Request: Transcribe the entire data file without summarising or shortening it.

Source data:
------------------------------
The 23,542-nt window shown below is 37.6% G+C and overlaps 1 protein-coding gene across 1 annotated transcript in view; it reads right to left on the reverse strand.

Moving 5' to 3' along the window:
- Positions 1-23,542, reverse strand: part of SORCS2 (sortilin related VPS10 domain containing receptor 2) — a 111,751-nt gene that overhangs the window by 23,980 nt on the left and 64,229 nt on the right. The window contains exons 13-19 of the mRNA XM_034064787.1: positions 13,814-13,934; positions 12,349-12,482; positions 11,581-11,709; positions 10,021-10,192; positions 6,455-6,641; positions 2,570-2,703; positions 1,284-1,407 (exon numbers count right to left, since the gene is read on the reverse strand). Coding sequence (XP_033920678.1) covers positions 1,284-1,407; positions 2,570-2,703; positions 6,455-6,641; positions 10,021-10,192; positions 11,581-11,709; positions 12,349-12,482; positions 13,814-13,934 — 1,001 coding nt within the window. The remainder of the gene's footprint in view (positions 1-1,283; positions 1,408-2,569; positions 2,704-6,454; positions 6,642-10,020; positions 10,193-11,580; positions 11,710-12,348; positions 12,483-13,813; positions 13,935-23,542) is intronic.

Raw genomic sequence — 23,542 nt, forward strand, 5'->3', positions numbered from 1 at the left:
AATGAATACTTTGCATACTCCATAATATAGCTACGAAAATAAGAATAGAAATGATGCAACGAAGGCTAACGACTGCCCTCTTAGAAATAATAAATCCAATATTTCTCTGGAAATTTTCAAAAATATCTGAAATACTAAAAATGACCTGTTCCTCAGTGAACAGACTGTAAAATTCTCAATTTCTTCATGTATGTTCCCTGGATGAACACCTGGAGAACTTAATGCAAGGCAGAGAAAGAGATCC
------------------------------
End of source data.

The 23,542-nt window shown below is 37.6% G+C and overlaps 1 protein-coding gene across 1 annotated transcript in view; it reads right to left on the reverse strand.

Moving 5' to 3' along the window:
- Positions 1-23,542, reverse strand: part of SORCS2 (sortilin related VPS10 domain containing receptor 2) — a 111,751-nt gene that overhangs the window by 23,980 nt on the left and 64,229 nt on the right. The window contains exons 13-19 of the mRNA XM_034064787.1: positions 13,814-13,934; positions 12,349-12,482; positions 11,581-11,709; positions 10,021-10,192; positions 6,455-6,641; positions 2,570-2,703; positions 1,284-1,407 (exon numbers count right to left, since the gene is read on the reverse strand). Coding sequence (XP_033920678.1) covers positions 1,284-1,407; positions 2,570-2,703; positions 6,455-6,641; positions 10,021-10,192; positions 11,581-11,709; positions 12,349-12,482; positions 13,814-13,934 — 1,001 coding nt within the window. The remainder of the gene's footprint in view (positions 1-1,283; positions 1,408-2,569; positions 2,704-6,454; positions 6,642-10,020; positions 10,193-11,580; positions 11,710-12,348; positions 12,483-13,813; positions 13,935-23,542) is intronic.

Raw genomic sequence — 23,542 nt, forward strand, 5'->3', positions numbered from 1 at the left:
AATGAATACTTTGCATACTCCATAATATAGCTACGAAAATAAGAATAGAAATGATGCAACGAAGGCTAACGACTGCCCTCTTAGAAATAATAAATCCAATATTTCTCTGGAAATTTTCAAAAATATCTGAAATACTAAAAATGACCTGTTCCTCAGTGAACAGACTGTAAAATTCTCAATTTCTTCATGTATGTTCCCTGGATGAACACCTGGAGAACTTAATGCAAGGCAGAGAAAGAGATCC